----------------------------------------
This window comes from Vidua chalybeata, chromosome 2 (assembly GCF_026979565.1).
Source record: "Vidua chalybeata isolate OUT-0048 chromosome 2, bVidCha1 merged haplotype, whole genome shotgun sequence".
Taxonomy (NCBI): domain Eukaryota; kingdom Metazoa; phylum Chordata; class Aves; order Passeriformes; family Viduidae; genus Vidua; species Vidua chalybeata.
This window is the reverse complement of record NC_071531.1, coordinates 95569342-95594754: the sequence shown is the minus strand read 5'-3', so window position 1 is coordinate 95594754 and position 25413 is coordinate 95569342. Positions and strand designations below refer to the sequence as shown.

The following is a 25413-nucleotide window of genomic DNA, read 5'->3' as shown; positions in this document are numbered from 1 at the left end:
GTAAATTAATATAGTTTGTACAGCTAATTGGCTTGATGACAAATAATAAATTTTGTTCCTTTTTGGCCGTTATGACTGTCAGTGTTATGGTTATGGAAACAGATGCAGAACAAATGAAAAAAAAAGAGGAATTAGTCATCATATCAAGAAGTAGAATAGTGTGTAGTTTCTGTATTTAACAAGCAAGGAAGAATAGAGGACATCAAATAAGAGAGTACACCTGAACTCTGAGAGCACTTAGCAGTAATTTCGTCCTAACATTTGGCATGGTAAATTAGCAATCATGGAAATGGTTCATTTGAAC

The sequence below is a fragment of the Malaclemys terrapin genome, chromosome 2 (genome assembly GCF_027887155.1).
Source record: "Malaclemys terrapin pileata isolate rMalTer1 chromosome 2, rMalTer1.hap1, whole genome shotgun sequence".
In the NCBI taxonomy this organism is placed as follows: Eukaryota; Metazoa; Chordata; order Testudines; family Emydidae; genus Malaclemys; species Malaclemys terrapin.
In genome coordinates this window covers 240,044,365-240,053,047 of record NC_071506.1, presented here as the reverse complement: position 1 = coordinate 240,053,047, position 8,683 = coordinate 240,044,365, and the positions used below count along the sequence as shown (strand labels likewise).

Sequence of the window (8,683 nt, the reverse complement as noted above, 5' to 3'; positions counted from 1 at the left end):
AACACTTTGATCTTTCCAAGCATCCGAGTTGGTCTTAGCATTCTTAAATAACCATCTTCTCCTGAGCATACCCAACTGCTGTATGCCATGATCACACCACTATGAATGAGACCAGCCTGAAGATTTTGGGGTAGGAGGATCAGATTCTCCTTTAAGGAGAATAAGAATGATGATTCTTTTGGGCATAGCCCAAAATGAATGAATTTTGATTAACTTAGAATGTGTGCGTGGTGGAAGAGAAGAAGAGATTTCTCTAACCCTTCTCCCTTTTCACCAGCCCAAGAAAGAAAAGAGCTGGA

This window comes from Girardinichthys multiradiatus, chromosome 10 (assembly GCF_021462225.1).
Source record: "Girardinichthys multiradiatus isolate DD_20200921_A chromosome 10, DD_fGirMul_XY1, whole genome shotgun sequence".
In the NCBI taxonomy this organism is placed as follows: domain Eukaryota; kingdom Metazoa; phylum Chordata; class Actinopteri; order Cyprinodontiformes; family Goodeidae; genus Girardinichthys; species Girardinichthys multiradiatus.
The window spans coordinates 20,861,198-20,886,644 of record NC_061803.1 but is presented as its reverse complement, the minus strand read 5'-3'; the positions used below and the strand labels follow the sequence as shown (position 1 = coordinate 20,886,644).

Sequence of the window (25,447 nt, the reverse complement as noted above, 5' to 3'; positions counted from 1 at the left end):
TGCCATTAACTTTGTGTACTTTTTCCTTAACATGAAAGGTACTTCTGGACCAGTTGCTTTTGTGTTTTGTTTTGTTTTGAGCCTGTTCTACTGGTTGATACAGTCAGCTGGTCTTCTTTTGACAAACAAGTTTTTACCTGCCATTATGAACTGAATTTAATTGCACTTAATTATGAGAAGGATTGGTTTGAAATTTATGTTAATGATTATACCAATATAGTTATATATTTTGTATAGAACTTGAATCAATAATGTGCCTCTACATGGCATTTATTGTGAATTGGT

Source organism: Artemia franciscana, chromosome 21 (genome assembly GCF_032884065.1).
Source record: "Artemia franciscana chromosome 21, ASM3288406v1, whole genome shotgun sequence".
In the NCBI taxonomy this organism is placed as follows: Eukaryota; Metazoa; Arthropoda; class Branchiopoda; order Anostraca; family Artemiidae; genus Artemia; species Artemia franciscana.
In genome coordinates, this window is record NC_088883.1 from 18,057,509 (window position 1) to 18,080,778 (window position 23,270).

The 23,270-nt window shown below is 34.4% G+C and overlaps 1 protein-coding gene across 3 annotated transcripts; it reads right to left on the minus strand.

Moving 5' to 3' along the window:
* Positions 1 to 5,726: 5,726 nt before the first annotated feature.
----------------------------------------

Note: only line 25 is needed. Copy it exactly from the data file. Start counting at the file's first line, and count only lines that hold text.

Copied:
* Positions 1 to 5,726: 5,726 nt before the first annotated feature.